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The Duty to Protect: When Has It Been Discharged?

The Duty to Protect: When Has It Been Discharged?

Here the author presents the case of Mr P, a 40-year-old man with bipolar disorder and substance use disorder, including the patient's symptomatology, treatment subsequent to hospitalization, concerns for risk on release, and the outcome. We invite your comments below. Dr Knoll will review your responses and give his feedback in coming weeks.

CASE VIGNETTE
Mr P was admitted to an inpatient unit after he attempted suicide by shooting himself in the head. He had been adherent to lithium therapy, but he had also been abusing substances. After becoming severely depressed, he developed a plan to kill himself, but also believed he should kill his 12-year-old son to spare him the misery of the fallout from his own suicide.

He drove to his ex-wife’s home with the intent to shoot his son and then himself. At the last minute, Mr P decided he could not bring himself to shoot his son, and instead went to an isolated location and shot himself in the head. By chance, a passerby saw Mr P and called 911. Miraculously, the bullet did not take a fatal course, nor did it penetrate his brain. After neurosurgical intervention, Mr P was transferred to the psychiatry inpatient unit.

Mr P had no history of violent behavior and had never owned a firearm until he purchased one to commit suicide. Mr P had significant stressors in his life, which included substance abuse resulting in the loss of his last job. After a 3-week inpatient stay, his psychiatric medications were augmented and he responded very well to treatment. He reported wanting to find a new job and enter substance use treatment. His mood was stable and he reported no further suicidal or homicidal ideas. His inpatient team held several meetings with Mr P in attendance to discuss his future plans and to address the issue of his suicide attempt. In particular, the issue of his plan to kill his son was discussed. His inpatient team was concerned that they might have a duty to warn Mr P’s son before discharging Mr P.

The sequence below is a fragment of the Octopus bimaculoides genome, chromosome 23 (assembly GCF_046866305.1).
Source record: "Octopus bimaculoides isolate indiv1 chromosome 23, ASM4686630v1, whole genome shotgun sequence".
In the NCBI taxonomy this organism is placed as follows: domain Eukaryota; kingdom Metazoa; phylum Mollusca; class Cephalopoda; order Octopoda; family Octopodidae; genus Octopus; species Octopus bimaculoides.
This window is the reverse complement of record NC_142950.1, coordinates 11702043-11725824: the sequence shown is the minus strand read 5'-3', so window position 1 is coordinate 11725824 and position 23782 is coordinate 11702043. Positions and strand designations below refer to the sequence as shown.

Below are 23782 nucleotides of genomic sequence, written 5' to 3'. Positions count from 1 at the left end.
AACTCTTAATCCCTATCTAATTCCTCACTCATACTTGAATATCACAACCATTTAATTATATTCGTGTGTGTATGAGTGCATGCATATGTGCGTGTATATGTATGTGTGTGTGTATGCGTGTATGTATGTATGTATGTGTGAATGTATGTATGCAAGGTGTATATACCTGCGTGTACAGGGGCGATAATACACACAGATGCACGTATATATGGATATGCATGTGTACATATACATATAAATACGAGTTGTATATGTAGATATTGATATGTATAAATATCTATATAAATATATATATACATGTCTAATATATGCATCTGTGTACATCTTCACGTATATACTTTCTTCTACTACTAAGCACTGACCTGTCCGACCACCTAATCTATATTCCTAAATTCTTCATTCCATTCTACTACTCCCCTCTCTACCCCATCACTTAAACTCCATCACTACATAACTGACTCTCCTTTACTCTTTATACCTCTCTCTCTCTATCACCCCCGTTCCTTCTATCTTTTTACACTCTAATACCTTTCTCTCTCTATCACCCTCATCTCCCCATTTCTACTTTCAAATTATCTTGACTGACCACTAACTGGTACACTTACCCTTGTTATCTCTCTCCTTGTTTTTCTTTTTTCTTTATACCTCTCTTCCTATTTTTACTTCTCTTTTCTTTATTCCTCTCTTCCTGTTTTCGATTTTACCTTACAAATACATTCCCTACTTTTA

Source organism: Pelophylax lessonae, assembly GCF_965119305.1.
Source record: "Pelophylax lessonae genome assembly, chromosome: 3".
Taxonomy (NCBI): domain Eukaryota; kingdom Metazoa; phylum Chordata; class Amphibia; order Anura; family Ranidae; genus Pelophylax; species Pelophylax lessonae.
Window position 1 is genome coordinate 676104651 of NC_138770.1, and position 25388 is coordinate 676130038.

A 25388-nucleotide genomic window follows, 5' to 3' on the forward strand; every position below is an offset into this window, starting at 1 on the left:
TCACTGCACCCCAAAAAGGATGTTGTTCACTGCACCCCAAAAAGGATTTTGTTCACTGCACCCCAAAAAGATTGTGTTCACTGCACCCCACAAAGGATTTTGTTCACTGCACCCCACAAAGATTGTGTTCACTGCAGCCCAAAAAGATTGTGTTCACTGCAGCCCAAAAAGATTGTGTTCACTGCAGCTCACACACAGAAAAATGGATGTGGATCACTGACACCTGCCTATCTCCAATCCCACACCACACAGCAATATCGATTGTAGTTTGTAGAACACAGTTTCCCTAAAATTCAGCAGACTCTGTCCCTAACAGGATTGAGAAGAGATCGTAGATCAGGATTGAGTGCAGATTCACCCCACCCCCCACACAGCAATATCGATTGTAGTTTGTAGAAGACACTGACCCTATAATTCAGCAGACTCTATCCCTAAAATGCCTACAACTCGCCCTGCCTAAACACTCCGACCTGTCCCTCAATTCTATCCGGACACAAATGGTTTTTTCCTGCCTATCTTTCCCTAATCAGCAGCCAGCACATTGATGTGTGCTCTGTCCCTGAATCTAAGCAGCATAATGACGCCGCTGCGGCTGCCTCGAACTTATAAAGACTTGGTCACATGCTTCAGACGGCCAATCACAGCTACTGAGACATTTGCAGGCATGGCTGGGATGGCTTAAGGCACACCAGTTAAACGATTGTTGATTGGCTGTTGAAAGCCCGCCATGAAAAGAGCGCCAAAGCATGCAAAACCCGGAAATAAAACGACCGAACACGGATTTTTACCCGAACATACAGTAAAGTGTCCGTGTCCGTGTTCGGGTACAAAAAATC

Mr P was adamant that he did not want his son to be told about his previous plans for committing a homicide-suicide, because he believed this information would cause serious damage to their relationship. He added that he now felt embarrassed about his former plans and that he was not thinking clearly when he made them. He emphatically stated to his team that there was no chance he would harm his son, or anyone else. When the treatment team persisted in discussing the issue, Mr P became moderately upset and said he would retain an attorney should the team go forward with its plans to warn his son.

 

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